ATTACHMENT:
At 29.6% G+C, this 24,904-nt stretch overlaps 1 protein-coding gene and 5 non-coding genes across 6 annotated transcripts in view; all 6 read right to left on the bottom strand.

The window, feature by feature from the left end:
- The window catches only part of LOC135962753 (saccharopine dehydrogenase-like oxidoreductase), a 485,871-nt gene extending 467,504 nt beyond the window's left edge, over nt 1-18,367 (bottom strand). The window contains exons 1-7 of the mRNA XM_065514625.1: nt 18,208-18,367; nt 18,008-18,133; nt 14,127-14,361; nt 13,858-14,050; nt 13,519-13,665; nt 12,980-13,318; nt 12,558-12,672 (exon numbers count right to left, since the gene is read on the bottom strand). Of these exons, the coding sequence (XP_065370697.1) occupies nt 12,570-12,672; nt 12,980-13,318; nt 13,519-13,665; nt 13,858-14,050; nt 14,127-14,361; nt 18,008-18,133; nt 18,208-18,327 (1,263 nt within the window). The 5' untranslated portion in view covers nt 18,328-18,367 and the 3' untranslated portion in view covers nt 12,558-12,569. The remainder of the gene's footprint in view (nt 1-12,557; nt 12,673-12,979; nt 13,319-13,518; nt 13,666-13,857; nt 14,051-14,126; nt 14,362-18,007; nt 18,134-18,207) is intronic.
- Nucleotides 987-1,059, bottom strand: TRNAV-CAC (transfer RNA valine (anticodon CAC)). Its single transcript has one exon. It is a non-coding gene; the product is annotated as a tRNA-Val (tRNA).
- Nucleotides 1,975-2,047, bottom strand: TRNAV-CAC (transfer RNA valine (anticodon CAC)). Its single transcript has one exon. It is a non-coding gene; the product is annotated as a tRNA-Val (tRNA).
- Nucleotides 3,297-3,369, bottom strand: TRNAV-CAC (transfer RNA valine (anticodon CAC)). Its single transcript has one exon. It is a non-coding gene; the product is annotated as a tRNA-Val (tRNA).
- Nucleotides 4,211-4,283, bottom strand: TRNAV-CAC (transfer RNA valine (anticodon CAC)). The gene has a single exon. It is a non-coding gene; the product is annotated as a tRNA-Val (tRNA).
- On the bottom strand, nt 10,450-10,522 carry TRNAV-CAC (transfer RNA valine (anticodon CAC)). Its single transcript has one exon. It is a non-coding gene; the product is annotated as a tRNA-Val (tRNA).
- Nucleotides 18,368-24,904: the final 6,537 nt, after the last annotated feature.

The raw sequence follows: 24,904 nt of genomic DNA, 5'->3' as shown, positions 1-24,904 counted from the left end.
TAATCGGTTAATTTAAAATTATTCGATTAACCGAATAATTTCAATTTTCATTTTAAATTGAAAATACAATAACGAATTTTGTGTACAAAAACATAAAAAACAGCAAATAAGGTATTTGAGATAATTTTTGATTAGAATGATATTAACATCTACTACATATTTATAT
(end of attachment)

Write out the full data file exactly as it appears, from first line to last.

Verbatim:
At 29.6% G+C, this 24,904-nt stretch overlaps 1 protein-coding gene and 5 non-coding genes across 6 annotated transcripts in view; all 6 read right to left on the bottom strand.

The window, feature by feature from the left end:
- The window catches only part of LOC135962753 (saccharopine dehydrogenase-like oxidoreductase), a 485,871-nt gene extending 467,504 nt beyond the window's left edge, over nt 1-18,367 (bottom strand). The window contains exons 1-7 of the mRNA XM_065514625.1: nt 18,208-18,367; nt 18,008-18,133; nt 14,127-14,361; nt 13,858-14,050; nt 13,519-13,665; nt 12,980-13,318; nt 12,558-12,672 (exon numbers count right to left, since the gene is read on the bottom strand). Of these exons, the coding sequence (XP_065370697.1) occupies nt 12,570-12,672; nt 12,980-13,318; nt 13,519-13,665; nt 13,858-14,050; nt 14,127-14,361; nt 18,008-18,133; nt 18,208-18,327 (1,263 nt within the window). The 5' untranslated portion in view covers nt 18,328-18,367 and the 3' untranslated portion in view covers nt 12,558-12,569. The remainder of the gene's footprint in view (nt 1-12,557; nt 12,673-12,979; nt 13,319-13,518; nt 13,666-13,857; nt 14,051-14,126; nt 14,362-18,007; nt 18,134-18,207) is intronic.
- Nucleotides 987-1,059, bottom strand: TRNAV-CAC (transfer RNA valine (anticodon CAC)). Its single transcript has one exon. It is a non-coding gene; the product is annotated as a tRNA-Val (tRNA).
- Nucleotides 1,975-2,047, bottom strand: TRNAV-CAC (transfer RNA valine (anticodon CAC)). Its single transcript has one exon. It is a non-coding gene; the product is annotated as a tRNA-Val (tRNA).
- Nucleotides 3,297-3,369, bottom strand: TRNAV-CAC (transfer RNA valine (anticodon CAC)). Its single transcript has one exon. It is a non-coding gene; the product is annotated as a tRNA-Val (tRNA).
- Nucleotides 4,211-4,283, bottom strand: TRNAV-CAC (transfer RNA valine (anticodon CAC)). The gene has a single exon. It is a non-coding gene; the product is annotated as a tRNA-Val (tRNA).
- On the bottom strand, nt 10,450-10,522 carry TRNAV-CAC (transfer RNA valine (anticodon CAC)). Its single transcript has one exon. It is a non-coding gene; the product is annotated as a tRNA-Val (tRNA).
- Nucleotides 18,368-24,904: the final 6,537 nt, after the last annotated feature.

The raw sequence follows: 24,904 nt of genomic DNA, 5'->3' as shown, positions 1-24,904 counted from the left end.
TAATCGGTTAATTTAAAATTATTCGATTAACCGAATAATTTCAATTTTCATTTTAAATTGAAAATACAATAACGAATTTTGTGTACAAAAACATAAAAAACAGCAAATAAGGTATTTGAGATAATTTTTGATTAGAATGATATTAACATCTACTACATATTTATAT